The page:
Geekzone: technology news, blogs, forums
Guest
Welcome Guest.
You haven't logged in yet. If you don't have an account you can register now.




121 posts

Master Geek
+1 received by user: 1


Topic # 89300 30-Aug-2011 14:46
Send private message

Rain from a small leak got into my S7070 and entered through the ventilation and I'm wondering if it's possible that by leaving it off for a day or two that it will possibly dry up and still work. Is this likely? It should be noted that the unit was in standby at the time.

Thankfully I no longer use it but the olds were gonna use it for the living room so that's temporarily up in the air for the time being.

Create new topic
6752 posts

Uber Geek
+1 received by user: 594

Trusted

  Reply # 513950 30-Aug-2011 15:05
Send private message

Please video it when you turn it back on. I need a good laugh.



121 posts

Master Geek
+1 received by user: 1


  Reply # 513982 30-Aug-2011 15:55
Send private message

Well my old's think it will work so they've dried it out with a hairdryer (the best they can) and will probably test it in a few days. I, personally, believe it won't do jack so I'm not confident about this whatsoever.

 
 
 
 


727 posts

Ultimate Geek
+1 received by user: 7


  Reply # 513985 30-Aug-2011 16:01
Send private message

There is no way of predicting. It should be thoroughly dry before any test is done though, for safety reasons, and to help prevent any further damage from occurring.

1923 posts

Uber Geek
+1 received by user: 139


  Reply # 513991 30-Aug-2011 16:30
Send private message

The worst that can happen is it lets out some smoke, and if you're nearby you can make it stop right there.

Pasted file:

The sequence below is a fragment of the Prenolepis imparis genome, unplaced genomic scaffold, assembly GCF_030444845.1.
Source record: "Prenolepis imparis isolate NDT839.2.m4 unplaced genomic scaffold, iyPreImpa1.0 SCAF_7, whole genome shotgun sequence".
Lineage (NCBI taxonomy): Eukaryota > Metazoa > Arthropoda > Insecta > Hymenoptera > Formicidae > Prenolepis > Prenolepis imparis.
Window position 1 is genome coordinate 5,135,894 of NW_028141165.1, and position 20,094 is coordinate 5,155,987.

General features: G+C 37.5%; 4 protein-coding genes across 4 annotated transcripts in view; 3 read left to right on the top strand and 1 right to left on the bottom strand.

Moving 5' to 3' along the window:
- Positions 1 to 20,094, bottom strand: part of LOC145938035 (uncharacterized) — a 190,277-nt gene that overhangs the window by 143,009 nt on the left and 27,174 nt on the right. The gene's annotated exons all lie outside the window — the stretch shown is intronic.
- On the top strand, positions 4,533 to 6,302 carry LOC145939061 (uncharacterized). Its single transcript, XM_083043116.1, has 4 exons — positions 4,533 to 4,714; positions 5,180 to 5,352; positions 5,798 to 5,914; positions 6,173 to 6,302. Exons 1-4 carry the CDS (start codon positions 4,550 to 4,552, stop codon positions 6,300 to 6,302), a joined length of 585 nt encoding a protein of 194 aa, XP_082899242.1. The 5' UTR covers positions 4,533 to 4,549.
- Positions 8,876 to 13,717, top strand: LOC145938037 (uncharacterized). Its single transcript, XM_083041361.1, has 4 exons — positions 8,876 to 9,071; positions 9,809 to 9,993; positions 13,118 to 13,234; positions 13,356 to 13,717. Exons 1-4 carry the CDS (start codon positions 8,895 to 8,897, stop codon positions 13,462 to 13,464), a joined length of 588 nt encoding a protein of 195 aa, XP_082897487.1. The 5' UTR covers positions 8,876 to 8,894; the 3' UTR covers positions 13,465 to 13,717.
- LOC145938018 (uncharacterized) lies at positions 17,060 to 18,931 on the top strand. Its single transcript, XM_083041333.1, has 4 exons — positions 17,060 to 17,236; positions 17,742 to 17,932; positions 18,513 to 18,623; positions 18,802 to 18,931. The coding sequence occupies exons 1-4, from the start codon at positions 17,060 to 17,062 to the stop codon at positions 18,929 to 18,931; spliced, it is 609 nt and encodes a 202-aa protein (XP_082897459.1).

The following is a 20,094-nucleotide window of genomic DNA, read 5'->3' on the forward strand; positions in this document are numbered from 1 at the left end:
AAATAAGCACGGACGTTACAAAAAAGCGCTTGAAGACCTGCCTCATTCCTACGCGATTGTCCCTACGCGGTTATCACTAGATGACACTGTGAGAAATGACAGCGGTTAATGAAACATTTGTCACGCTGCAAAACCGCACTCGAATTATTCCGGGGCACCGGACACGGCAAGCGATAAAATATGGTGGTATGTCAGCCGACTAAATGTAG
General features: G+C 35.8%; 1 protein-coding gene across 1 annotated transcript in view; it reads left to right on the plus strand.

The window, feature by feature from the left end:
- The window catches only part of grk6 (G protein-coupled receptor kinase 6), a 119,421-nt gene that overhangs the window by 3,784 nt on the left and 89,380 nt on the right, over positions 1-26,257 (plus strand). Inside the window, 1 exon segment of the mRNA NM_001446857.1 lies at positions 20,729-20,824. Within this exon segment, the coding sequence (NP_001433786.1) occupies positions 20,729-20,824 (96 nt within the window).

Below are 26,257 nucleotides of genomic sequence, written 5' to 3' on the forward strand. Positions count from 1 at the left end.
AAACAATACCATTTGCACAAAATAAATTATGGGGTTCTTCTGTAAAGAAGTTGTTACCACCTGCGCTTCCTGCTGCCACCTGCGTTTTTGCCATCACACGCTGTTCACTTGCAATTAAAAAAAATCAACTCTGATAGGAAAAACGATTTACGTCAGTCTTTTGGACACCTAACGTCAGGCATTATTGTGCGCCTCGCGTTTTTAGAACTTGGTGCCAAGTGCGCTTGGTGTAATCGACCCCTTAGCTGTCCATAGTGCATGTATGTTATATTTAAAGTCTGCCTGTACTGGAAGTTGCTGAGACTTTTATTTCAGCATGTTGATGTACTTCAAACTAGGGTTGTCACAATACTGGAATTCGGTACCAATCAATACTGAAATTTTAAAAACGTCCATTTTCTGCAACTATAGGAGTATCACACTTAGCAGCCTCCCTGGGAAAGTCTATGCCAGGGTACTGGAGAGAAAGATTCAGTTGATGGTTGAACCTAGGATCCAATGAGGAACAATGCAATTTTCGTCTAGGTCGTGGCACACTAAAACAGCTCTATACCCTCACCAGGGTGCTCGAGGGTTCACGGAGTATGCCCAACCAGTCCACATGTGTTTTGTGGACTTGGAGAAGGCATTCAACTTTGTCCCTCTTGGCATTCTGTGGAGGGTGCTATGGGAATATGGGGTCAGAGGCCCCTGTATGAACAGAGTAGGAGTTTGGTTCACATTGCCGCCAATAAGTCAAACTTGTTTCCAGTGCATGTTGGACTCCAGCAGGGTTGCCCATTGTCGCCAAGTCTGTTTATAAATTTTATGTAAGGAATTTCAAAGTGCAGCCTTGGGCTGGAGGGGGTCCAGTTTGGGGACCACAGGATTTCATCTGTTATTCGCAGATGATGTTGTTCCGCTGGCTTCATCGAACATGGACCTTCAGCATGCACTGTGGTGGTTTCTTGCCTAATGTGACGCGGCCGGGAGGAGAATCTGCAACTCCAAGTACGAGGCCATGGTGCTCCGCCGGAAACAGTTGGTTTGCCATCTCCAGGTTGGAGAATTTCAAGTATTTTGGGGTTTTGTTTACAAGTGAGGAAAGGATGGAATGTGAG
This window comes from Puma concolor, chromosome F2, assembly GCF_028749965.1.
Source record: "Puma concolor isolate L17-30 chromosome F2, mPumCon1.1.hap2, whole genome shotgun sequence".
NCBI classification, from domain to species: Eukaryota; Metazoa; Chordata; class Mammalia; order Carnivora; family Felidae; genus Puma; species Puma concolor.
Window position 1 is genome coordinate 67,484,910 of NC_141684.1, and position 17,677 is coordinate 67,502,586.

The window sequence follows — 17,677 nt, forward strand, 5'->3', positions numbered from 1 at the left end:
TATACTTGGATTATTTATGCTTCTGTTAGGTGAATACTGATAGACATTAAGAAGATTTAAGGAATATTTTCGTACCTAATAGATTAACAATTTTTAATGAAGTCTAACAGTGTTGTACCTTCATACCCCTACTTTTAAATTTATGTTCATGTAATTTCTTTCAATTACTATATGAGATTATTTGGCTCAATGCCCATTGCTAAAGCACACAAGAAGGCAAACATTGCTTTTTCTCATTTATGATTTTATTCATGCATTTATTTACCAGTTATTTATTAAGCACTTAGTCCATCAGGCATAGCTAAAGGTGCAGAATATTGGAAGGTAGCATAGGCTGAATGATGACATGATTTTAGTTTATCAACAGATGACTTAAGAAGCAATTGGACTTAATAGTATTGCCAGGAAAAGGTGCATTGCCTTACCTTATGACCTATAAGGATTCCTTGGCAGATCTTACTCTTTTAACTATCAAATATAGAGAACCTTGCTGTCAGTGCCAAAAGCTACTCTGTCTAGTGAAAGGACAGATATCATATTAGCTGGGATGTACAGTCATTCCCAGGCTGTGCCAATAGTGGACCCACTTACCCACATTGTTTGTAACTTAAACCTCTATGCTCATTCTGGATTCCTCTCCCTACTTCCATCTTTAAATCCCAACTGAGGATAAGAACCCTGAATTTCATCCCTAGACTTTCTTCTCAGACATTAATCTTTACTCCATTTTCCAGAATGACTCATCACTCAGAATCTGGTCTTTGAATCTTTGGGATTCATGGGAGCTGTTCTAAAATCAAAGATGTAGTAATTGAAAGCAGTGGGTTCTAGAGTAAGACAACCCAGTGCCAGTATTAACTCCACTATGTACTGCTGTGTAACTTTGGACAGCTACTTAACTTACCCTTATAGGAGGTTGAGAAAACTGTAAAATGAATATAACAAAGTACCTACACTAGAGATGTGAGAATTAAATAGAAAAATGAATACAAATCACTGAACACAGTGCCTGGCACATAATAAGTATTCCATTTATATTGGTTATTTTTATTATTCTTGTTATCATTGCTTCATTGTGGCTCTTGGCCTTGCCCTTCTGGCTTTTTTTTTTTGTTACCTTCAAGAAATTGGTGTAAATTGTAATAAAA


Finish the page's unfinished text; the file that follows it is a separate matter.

The best that can happen is normal service is resumed.

....or you'll get something in between. As a general rule though if water has got in and it's still a runner, it's life expectancy will have changed.

2078 posts

Uber Geek
+1 received by user: 230

Subscriber

  Reply # 513997 30-Aug-2011 16:59
Send private message

The worst that can happen is it blows up anything it is connected to and burns down the house :)

It might be a good idea if it's not connected to anything when it is first powered up, just in case it decides to die and take anything connected down with it. :)

gzt

10311 posts

Uber Geek
+1 received by user: 1584


  Reply # 515333 1-Sep-2011 20:50
Send private message

Pasting from a mobile thread i commented 5 min ago:

I would have filled it full of this stuff immediately after - http://dicksmith.co.nz/product/N1072/crc-co-contact-cleaner-350g

Last thing I used it on was an admittedly cheap LED torch. It eliminated an awful lot of contact resistance (several points of contact within the torch) and I'm pretty sure I'll get longer battery life.

I reckon you would use 1/5th of a can but it would be well worth a go. Just disassemble and drown it in the stuff so it runs off everywhere. That is what it is supposed to do.

Create new topic



Twitter »

Follow us to receive Twitter updates when new discussions are posted in our forums:



Follow us to receive Twitter updates when news items and blogs are posted in our frontpage:



Follow us to receive Twitter updates when tech item prices are listed in our price comparison site:



Geekzone Live »

Try automatic live updates from Geekzone directly in your browser, without refreshing the page, with Geekzone Live now.


Geekzone Live »

Our community of supporters help make Geekzone possible. Click the button below to join them.

Support Geezone on PressPatron



Are you subscribed to our RSS feed? You can download the latest headlines and summaries from our stories directly to your computer or smartphone by using a feed reader.

Alternatively, you can receive a daily email with Geekzone updates.